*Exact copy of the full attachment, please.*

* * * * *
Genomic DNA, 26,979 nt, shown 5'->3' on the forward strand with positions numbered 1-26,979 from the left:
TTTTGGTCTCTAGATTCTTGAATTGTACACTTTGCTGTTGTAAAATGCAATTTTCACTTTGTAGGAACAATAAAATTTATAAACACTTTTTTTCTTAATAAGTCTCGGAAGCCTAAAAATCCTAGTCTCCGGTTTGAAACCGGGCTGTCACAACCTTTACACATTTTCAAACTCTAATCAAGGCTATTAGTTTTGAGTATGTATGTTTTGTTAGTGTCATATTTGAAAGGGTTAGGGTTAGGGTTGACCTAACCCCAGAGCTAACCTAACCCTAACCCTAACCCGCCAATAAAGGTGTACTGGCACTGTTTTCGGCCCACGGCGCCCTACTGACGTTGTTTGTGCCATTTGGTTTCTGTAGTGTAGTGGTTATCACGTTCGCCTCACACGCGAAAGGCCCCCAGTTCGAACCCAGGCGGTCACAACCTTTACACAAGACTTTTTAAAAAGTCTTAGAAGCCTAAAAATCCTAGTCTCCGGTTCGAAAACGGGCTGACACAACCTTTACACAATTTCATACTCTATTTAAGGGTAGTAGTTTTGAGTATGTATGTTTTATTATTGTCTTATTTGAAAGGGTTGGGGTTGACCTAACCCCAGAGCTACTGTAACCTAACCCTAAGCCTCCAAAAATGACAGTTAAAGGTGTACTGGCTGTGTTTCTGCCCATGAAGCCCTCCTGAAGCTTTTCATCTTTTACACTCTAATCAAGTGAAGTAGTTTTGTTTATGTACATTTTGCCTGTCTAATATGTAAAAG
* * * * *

Genomic DNA, 26,979 nt, shown 5'->3' on the forward strand with positions numbered 1-26,979 from the left:
TTTTGGTCTCTAGATTCTTGAATTGTACACTTTGCTGTTGTAAAATGCAATTTTCACTTTGTAGGAACAATAAAATTTATAAACACTTTTTTTCTTAATAAGTCTCGGAAGCCTAAAAATCCTAGTCTCCGGTTTGAAACCGGGCTGTCACAACCTTTACACATTTTCAAACTCTAATCAAGGCTATTAGTTTTGAGTATGTATGTTTTGTTAGTGTCATATTTGAAAGGGTTAGGGTTAGGGTTGACCTAACCCCAGAGCTAACCTAACCCTAACCCTAACCCGCCAATAAAGGTGTACTGGCACTGTTTTCGGCCCACGGCGCCCTACTGACGTTGTTTGTGCCATTTGGTTTCTGTAGTGTAGTGGTTATCACGTTCGCCTCACACGCGAAAGGCCCCCAGTTCGAACCCAGGCGGTCACAACCTTTACACAAGACTTTTTAAAAAGTCTTAGAAGCCTAAAAATCCTAGTCTCCGGTTCGAAAACGGGCTGACACAACCTTTACACAATTTCATACTCTATTTAAGGGTAGTAGTTTTGAGTATGTATGTTTTATTATTGTCTTATTTGAAAGGGTTGGGGTTGACCTAACCCCAGAGCTACTGTAACCTAACCCTAAGCCTCCAAAAATGACAGTTAAAGGTGTACTGGCTGTGTTTCTGCCCATGAAGCCCTCCTGAAGCTTTTCATCTTTTACACTCTAATCAAGTGAAGTAGTTTTGTTTATGTACATTTTGCCTGTCTAATATGTAAAAG